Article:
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Liberia Welcomes Lifting of US Sanctions

FILE - A market vendor stands among a group of women waving Liberian and American flags to show support for visiting U.S. Secretary of State Hillary Rodham Clinton, in Monrovia, Liberia. Obama recently lifted US sanctions on Liberia.

Liberia has welcomed the lifting of U.S. sanctions that were imposed on the country in 2004 by then President George W. Bush.

In letter to the speaker of the U.S. House of Representatives and the president of the Senate, U.S. President Barack Obama said Liberia has made advances to promote democracy and the orderly development of its political, administrative and economic institutions.

Obama cited Liberia’s two consecutive democratic elections (2005 and 2011), the conviction of former president Charles Taylor and what he called the diminished ability of those connected to Taylor to undermine Liberia’s progress, as well as the lifting of a U.N. assets freeze on Liberia.

Information Minister Lewis Brown said the lifting of the sanctions should inspire confidence that Liberia is a country open and ready for development. He also said it shows that Liberia is a shining example of what a country, once considered a failed state, can achieve by a united people under a decisive leadership that is dedicated to strengthening the tenets of democracy.

“Since the end of our conflict, we’ve worked as a government and as a people to deepen our democracy, to rebuild our institutions, to get our economy back on track. And so we’re pleased by this development, especially in the light that it takes into account the enormous progress that this country has made,” he said.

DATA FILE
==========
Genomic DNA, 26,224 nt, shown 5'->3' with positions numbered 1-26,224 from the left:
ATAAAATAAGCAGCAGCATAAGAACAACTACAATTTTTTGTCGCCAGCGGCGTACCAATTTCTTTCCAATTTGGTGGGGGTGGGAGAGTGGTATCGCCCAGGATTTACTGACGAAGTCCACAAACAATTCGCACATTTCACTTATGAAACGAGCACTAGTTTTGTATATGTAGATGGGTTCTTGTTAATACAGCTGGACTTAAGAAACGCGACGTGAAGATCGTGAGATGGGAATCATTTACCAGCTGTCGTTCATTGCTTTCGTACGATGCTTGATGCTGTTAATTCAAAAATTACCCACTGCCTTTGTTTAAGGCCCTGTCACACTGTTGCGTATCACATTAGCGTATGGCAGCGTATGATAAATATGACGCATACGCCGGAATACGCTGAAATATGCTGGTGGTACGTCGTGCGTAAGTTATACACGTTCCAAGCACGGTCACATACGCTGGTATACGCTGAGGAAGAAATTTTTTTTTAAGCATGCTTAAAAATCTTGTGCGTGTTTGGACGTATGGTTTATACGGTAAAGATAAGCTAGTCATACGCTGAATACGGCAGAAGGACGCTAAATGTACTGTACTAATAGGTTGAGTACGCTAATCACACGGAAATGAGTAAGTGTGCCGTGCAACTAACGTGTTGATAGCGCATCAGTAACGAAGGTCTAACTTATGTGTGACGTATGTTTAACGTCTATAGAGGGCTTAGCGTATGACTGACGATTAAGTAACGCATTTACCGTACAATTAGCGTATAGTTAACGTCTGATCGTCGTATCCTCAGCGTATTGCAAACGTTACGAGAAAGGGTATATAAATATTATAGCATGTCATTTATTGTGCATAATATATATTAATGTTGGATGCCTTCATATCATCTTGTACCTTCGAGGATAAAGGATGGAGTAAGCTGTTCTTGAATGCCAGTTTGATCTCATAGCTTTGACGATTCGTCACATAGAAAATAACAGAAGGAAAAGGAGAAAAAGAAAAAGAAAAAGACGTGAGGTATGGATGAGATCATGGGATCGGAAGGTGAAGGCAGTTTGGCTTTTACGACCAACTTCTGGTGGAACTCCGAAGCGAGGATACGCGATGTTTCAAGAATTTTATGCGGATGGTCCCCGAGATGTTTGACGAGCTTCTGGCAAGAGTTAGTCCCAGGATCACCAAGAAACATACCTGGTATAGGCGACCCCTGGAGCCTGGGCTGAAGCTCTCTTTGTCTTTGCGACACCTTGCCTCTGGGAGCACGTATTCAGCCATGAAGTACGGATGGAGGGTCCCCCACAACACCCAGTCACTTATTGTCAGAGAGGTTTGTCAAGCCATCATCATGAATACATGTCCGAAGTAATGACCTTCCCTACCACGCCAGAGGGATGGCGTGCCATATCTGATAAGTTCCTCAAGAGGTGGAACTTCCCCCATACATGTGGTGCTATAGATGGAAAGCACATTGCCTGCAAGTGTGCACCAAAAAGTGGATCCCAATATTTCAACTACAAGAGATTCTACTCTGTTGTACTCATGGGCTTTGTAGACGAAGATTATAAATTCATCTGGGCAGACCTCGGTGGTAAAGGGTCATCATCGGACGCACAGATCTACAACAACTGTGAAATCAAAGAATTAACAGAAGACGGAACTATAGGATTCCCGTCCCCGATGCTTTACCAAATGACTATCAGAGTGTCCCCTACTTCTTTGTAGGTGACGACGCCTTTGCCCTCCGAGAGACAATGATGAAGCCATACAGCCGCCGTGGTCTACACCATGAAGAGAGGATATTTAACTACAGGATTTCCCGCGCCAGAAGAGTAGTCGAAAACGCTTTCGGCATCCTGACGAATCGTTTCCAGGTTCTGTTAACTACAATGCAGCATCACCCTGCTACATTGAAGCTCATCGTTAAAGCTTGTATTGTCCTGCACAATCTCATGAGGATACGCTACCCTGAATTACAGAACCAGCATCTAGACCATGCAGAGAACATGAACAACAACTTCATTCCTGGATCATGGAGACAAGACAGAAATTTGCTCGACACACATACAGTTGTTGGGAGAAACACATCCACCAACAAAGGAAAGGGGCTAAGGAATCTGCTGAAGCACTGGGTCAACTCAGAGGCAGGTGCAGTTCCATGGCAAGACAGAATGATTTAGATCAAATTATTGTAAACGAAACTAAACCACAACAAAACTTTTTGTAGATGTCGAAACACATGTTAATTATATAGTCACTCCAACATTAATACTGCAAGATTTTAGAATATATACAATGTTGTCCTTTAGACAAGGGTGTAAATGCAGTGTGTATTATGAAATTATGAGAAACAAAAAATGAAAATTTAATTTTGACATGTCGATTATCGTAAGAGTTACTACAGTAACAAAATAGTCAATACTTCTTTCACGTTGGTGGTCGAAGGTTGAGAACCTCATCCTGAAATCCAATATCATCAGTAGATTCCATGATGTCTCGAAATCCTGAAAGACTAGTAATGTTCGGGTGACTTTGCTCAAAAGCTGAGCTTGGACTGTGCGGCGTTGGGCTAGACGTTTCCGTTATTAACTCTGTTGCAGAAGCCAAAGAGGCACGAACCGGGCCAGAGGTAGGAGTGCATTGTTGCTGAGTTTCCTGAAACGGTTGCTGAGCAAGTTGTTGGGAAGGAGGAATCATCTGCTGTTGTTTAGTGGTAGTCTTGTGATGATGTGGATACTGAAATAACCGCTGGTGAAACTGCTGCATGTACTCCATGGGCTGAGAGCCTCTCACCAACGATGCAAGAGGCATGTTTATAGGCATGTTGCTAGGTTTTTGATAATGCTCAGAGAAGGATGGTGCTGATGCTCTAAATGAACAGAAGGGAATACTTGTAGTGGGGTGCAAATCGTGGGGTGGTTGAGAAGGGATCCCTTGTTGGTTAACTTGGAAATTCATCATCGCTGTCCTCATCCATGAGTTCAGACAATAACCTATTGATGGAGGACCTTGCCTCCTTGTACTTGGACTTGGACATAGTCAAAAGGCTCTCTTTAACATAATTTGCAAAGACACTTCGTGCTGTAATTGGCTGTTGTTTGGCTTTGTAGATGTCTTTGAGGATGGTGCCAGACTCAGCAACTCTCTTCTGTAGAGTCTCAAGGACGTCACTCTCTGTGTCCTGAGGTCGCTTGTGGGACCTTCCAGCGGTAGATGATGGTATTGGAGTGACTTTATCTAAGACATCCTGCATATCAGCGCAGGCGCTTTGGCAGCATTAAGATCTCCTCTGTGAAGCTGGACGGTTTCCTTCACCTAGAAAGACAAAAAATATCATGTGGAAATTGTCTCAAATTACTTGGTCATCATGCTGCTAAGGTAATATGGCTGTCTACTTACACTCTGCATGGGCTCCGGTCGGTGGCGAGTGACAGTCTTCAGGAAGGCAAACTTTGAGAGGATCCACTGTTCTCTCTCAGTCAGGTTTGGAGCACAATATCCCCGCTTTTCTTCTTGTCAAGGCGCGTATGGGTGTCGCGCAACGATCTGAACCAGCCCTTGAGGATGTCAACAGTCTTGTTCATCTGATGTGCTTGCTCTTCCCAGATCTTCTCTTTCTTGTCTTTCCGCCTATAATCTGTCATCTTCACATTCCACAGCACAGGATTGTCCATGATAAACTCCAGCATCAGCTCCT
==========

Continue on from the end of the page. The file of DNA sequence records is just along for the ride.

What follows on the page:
FILE - People cross a road in Monrovia.
FILE - People cross a road in Monrovia.

Expanding freedoms

Brown said Liberia’s sense of freedom is best tested by the wave of press freedom, freedom of speech and of worship that Liberians enjoy under the government of President Ellen Johnson Sirleaf.

But the Obama administration said much remains to be done in Liberia, including transferring security responsibilities from a U.N. mission to Liberian forces next year, and holding national elections in 2017.

Brown expressed appreciation to the United Nations Mission in Liberia (UNMIL) for providing the necessary training and mentoring. But he said Liberia is ready to take over its own security.

“Each day we take a step toward being ready; each day we take a step toward achieving those milestones, and that is all that anyone can ask for, that each day Liberia remains steady toward making progress in deepening its democratic institutions, deepening its aspirations to become a society that is free, a society that is secure not necessarily by armament but by shared values of commitment to the rule of law, commitment to transparency, commitment to an open government that is responsive to the needs and aspirations of its people,” Brown said.

The U.S. government's and the United Nations' assets freezes and travel bans were imposed against those individuals considered dangerous to Liberia’s security. But two months ago, the United Nations lifted its assets freeze and travel ban.

The U.S. Treasury Department maintained its sanctions on businessman Benoni Urey, a former Taylor associate who is now a candidate in Liberia’s 2017 presidential election.

According to one Liberian government source, President Sirleaf personally lobbied both the United Nations and the U.S. government to lift all sanctions.

The source, who requested anonymity in order to speak about the matter, said there has been concern that if all sanctions are not lifted and elections are held in 2017, some candidates or their supporters may claim that the atmosphere was not conducive for free and fair elections.